Why Is “Downton Abbey” So Popular?

It was Spring Break last week at Duke, so I enjoyed all that “free” time to do two things. During the day, I worked on revising a few research papers that are in various stages of production. At night, I watched all of the BBC’s ITV’s Downton Abbey.

I thoroughly enjoyed the show, but I wonder why I — and, apparently, hundreds of thousands of others — enjoyed it so much. When all is said and done, most of the characters are pretty one-dimensional, and The Wire this is not. But if you’ve not seen the show and plan on watching it, skip the next two paragraphs to avoid the spoilers.

Thomas and O’Brien, who are respectively a footman and the lady’s maid, are always bad. Anna and Bates, who are respectively the head housemaid and the lord’s valet, are always good. Perhaps the only character who exhibits a bit of depth is the dowager countess, brilliantly played by Maggie Smith.

(Yes, I know: Bates is in prison for the death of his wife. But is there any doubt that season 3 will bring a new development which will exonerate him?)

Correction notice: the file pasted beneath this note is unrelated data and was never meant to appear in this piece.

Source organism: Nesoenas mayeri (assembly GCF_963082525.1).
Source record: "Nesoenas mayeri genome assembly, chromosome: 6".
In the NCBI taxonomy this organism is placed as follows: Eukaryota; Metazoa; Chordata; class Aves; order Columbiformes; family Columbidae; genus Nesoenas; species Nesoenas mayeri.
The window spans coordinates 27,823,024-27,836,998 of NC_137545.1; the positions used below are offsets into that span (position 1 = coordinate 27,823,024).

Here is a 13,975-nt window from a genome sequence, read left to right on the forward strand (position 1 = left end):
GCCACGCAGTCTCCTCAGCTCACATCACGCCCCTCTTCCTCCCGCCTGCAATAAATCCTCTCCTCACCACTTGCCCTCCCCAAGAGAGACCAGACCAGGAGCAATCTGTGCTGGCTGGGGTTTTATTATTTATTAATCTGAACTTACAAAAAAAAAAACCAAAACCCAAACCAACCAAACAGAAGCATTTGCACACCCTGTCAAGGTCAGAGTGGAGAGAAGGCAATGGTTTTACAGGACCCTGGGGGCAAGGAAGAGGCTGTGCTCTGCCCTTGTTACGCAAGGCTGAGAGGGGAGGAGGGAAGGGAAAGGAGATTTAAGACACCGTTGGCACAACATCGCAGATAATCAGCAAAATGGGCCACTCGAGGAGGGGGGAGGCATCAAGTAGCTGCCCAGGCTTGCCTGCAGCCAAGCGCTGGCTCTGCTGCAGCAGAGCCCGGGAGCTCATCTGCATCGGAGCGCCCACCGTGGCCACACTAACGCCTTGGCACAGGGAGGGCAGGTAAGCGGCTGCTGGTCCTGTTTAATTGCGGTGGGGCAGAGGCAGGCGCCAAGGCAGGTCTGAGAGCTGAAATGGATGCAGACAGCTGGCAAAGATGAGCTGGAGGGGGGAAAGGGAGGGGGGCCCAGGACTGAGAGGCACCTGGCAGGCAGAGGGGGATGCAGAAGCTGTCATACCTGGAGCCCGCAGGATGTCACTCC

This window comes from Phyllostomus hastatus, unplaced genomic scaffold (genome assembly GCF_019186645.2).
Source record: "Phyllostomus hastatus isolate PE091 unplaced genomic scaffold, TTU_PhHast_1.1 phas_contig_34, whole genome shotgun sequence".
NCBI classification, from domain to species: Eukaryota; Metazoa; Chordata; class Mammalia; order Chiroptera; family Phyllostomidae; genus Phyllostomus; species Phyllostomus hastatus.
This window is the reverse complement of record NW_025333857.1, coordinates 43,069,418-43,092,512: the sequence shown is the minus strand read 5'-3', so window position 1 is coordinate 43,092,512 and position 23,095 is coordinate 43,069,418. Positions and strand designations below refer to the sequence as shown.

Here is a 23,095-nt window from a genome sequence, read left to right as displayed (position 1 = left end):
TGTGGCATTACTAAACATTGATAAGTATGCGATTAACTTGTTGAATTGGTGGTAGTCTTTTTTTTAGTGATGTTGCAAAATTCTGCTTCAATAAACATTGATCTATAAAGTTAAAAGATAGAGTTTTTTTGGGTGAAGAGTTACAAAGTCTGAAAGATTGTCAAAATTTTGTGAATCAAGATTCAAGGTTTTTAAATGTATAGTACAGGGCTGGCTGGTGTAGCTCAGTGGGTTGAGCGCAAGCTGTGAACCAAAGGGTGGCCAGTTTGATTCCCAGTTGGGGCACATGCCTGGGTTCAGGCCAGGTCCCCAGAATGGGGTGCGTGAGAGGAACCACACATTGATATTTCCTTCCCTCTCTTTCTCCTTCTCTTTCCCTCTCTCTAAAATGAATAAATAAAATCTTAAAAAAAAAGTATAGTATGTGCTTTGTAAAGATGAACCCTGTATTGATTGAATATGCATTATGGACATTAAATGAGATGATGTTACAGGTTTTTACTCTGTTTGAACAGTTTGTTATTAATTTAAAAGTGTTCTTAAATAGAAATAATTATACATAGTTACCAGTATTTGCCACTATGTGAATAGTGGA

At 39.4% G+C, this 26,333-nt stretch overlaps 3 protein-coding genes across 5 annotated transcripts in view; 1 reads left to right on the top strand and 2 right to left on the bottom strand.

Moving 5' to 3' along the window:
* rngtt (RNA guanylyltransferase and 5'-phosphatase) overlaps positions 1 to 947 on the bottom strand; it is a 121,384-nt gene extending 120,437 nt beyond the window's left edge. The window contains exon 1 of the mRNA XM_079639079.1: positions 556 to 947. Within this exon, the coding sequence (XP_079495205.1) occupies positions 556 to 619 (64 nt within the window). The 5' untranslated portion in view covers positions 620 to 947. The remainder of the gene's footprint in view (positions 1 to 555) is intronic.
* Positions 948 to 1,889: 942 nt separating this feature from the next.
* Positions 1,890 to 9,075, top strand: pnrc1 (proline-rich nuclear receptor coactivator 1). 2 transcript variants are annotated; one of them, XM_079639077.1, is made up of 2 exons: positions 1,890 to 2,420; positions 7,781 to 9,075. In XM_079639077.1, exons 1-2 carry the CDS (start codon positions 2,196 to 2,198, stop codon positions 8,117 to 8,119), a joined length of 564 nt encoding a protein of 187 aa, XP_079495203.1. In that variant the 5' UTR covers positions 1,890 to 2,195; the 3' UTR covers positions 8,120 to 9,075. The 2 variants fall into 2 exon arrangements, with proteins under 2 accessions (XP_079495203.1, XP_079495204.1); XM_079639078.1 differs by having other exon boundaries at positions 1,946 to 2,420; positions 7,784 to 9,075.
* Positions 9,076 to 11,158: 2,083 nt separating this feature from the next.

So what explains Downton Abbey‘s popularity? Over lunch on Friday, a friend said he thought the show was popular because it allows us to picture ourselves living “that type of life,” by which he meant the life led by the aristocratic Crawley family. But I’m not sure this fully explains it.

As a social scientist, I enjoyed Downton Abbey because it relates cultural and social change (i.e., the erosion of the class structure in Britain) to historical (i.e., World War I, the Spanish influenza epidemic) and technological (i.e., electrification, the arrival of the telephone) change. But again, I’m not sure this fully explains the show’s popularity. So what else could it be? I’d be curious to hear about readers’ views in the comments section.

Speaking of World War I, as soon as I finish the book I am currently reading, I am looking forward to reading Paul Fussell’s The Great War and Modern Memory, which explores the many ways in which World War I brought in the modern era.

(By the way, this explains why I paid no attention to the whole Kony 2012/Invisible Children controversy. Click here if you want a list of reading materials about Kony 2012.)

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